The British Boxing Board of Control said that "the death of Michael Norgrove was the result of boxing’s inherent danger rather than any procedural failings on the part of the sport itself," according to Mark Cue of the LONDON TIMES. BBBC General Secretary Robert Smith "defended the stringency of the BBBC’s medical tests after Norgrove became the first boxer to die after a bout in a British ring in 18 years." The light-middleweight died in a hospital Saturday, "nine days after developing a blood clot on his brain during his sixth professional fight against Tom Bowen at The Ring in Blackfriars, London." Smith said, "We are one of the strictest authorities in the world. This is an acute injury that can happen any time. He had his medicals done and had his brain scans done" (LONDON TIMES, 4/7).
Leagues and Governing Bodies
Former Pakistan cricket captain Wasim Akram has requested the Board of Control for Cricket in India to "allow Pakistani players to participate in the cash-rich Indian Premier League," according to the PTI. Akram said that Pakistani players "would only help add colour to the Twenty20 tournament." Akram: "I have always been a great believer that sports and politics should be kept apart and if our players take part in the IPL it will only raise the bar of the event." Pakistani cricketers "have not been allowed to take part in the lucrative IPL after the first edition due to varied reasons but mainly because of the diplomatic tensions between the two countries" (PTI, 4/6).
The National Rugby League "faces the prospect of players being stood down on a daily or weekly basis if the Australian Sports Anti-Doping Authority finds sufficient evidence to charge them with using performance-enhancing drugs," according to Brad Walter of the SYDNEY MORNING HERALD. With ASADA investigators due to begin interviewing up to 14 Cronulla players this week, "there is the possibility that the first doping charges will be laid soon." NRL CEO Dave Smith recently announced that ASADA "would interview 31 current NRL players and about 10 former players, many of who are thought to be playing in the English Super League competition." Rather than wait until ASADA has interviewed all of the players to decide which ones face charges, "they will begin charging individuals as soon as they have enough evidence." By doing so, the process "will move at a faster pace as anti-doping hearings may be able to take place while interviews with other players continue." While "it is likely to ensure weeks of bad publicity for the code, that is inevitable if players are charged and dozens of hearings are required." However, some clubs "may have to endure the prospect of losing players on a gradual basis as they are stood down after being issued with infraction notices by the NRL" (SMH, 4/8).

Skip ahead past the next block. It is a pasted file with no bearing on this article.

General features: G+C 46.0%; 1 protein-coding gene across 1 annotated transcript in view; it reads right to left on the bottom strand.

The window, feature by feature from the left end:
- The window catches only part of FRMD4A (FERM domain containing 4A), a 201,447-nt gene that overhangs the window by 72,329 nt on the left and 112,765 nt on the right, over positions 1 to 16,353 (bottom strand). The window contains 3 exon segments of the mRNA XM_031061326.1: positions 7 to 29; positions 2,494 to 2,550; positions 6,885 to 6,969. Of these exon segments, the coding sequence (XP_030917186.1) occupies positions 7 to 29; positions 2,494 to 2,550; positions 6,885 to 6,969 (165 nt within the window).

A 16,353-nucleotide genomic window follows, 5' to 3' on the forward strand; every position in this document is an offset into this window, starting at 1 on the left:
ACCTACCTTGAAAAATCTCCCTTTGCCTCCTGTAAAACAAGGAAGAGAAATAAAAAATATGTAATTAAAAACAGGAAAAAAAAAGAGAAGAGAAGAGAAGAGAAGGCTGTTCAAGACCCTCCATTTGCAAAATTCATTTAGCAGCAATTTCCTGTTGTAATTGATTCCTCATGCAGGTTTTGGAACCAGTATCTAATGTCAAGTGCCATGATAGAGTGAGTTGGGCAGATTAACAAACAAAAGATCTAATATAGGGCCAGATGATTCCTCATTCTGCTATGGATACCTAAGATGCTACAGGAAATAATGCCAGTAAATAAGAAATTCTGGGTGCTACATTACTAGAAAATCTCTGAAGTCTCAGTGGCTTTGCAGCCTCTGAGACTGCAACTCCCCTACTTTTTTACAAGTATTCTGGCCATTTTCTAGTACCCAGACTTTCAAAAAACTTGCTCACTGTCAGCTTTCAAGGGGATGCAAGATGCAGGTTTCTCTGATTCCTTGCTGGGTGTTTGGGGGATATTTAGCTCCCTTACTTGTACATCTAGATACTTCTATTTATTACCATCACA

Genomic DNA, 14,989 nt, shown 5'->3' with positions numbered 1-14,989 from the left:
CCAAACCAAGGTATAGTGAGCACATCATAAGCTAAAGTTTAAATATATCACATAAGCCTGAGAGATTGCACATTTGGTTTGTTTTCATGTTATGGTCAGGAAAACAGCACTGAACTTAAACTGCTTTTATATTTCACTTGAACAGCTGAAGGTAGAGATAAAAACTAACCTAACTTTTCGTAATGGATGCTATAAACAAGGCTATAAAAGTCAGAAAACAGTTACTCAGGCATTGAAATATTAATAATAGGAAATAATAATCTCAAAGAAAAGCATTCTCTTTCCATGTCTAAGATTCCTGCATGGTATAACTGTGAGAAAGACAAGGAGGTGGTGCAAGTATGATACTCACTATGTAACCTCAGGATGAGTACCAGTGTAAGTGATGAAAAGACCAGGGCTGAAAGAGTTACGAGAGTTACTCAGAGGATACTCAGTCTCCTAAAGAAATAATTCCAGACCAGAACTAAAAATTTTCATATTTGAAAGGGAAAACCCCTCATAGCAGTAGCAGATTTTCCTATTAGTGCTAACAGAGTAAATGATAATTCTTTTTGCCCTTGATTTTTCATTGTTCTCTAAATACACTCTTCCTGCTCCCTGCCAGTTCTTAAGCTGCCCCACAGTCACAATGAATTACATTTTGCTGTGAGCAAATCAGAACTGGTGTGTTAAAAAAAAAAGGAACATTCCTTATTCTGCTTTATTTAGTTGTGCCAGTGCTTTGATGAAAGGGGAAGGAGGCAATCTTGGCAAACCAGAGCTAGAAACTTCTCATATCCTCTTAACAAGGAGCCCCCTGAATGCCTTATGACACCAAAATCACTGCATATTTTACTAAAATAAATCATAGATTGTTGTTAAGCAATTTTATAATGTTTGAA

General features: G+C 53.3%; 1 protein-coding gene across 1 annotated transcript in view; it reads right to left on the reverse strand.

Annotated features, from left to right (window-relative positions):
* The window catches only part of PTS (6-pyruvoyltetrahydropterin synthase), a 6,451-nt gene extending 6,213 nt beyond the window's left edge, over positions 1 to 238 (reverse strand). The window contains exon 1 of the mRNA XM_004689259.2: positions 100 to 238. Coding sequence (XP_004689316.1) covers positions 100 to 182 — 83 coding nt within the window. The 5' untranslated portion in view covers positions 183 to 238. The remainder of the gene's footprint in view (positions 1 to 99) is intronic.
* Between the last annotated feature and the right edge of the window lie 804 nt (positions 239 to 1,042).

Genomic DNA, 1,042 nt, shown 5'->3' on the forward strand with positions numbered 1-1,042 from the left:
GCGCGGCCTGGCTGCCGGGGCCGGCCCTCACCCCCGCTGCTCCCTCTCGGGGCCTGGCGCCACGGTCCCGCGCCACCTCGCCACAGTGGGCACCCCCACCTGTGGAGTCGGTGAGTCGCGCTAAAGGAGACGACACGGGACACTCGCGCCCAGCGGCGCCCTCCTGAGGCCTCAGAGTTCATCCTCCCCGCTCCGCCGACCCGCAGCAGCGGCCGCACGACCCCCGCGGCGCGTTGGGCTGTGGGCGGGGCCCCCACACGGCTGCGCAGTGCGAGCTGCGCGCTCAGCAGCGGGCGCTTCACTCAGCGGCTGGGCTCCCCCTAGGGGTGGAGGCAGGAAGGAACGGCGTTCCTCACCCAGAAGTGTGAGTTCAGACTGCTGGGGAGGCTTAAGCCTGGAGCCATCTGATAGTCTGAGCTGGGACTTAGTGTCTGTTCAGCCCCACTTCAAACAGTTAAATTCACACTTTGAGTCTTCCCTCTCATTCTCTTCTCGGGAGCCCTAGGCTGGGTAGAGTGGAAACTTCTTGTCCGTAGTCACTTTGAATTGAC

Scottish football’s reconstruction plans "could collapse this week" with Scottish Premier League's St. Mirren ready to join league rival Ross County "in opposing the reforms," according to Gordon Waddell of the Scotland DAILY RECORD. The SPL’s 12 clubs will vote on April 15 "on the controversial 12-12-18 league set-up with an 11-1 majority needed to push through the changes." Ross County Chair Roy MacGregor "has already nailed his colours to the mast by objecting to the scheme." Ross County will "break cover with a formal statement opposing the plans" within the next few days. That will "drive the final nail in the coffin of the proposals" by denying the "Yes" camp the 11th vote it needs. St. Mirren Chair Stewart Gilmour is "unhappy at various aspects of the proposed new rule book" (DAILY RECORD, 4/7).
FIFA President Sepp Blatter "has softened his stance on calling for clubs to be punished with relegation after serious racist abuse, suggesting that fans would deliberately provoke incidents." Blatter said relegation sanctions are "not a simple solution, (because) will this lead to people coming to a stadium wanting to stop the game intentionally?" (AP, 4/5). ... FIFA said on Friday "no match-fixing was found in the 2014 World Cup qualifiers after more than 500 matches played so far" (XINHUA, 4/5). ... Gaelic Athletic Association President Liam O'Neill said that hurling will not be "subjected to any debate on changes to playing or disciplinary rules similar to those now agreed for football" (IRISH TIMES, 4/3).